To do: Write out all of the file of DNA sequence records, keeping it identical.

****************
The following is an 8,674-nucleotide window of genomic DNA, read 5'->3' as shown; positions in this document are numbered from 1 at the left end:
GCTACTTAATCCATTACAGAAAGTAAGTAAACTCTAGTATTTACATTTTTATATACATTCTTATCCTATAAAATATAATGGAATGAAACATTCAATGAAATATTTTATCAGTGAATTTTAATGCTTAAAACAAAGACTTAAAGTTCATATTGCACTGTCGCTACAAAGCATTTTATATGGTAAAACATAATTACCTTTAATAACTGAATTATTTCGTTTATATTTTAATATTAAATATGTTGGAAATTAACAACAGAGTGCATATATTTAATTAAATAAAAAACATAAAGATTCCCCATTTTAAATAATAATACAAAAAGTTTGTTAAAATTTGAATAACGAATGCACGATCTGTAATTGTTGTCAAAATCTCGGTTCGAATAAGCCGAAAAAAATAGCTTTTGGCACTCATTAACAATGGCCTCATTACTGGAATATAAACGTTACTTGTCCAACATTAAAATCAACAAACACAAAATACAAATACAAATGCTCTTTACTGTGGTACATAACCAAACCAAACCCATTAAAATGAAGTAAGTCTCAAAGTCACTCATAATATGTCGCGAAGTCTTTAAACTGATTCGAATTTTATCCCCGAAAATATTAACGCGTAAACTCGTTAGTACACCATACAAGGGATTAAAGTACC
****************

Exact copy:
The following is an 8,674-nucleotide window of genomic DNA, read 5'->3' as shown; positions in this document are numbered from 1 at the left end:
GCTACTTAATCCATTACAGAAAGTAAGTAAACTCTAGTATTTACATTTTTATATACATTCTTATCCTATAAAATATAATGGAATGAAACATTCAATGAAATATTTTATCAGTGAATTTTAATGCTTAAAACAAAGACTTAAAGTTCATATTGCACTGTCGCTACAAAGCATTTTATATGGTAAAACATAATTACCTTTAATAACTGAATTATTTCGTTTATATTTTAATATTAAATATGTTGGAAATTAACAACAGAGTGCATATATTTAATTAAATAAAAAACATAAAGATTCCCCATTTTAAATAATAATACAAAAAGTTTGTTAAAATTTGAATAACGAATGCACGATCTGTAATTGTTGTCAAAATCTCGGTTCGAATAAGCCGAAAAAAATAGCTTTTGGCACTCATTAACAATGGCCTCATTACTGGAATATAAACGTTACTTGTCCAACATTAAAATCAACAAACACAAAATACAAATACAAATGCTCTTTACTGTGGTACATAACCAAACCAAACCCATTAAAATGAAGTAAGTCTCAAAGTCACTCATAATATGTCGCGAAGTCTTTAAACTGATTCGAATTTTATCCCCGAAAATATTAACGCGTAAACTCGTTAGTACACCATACAAGGGATTAAAGTACC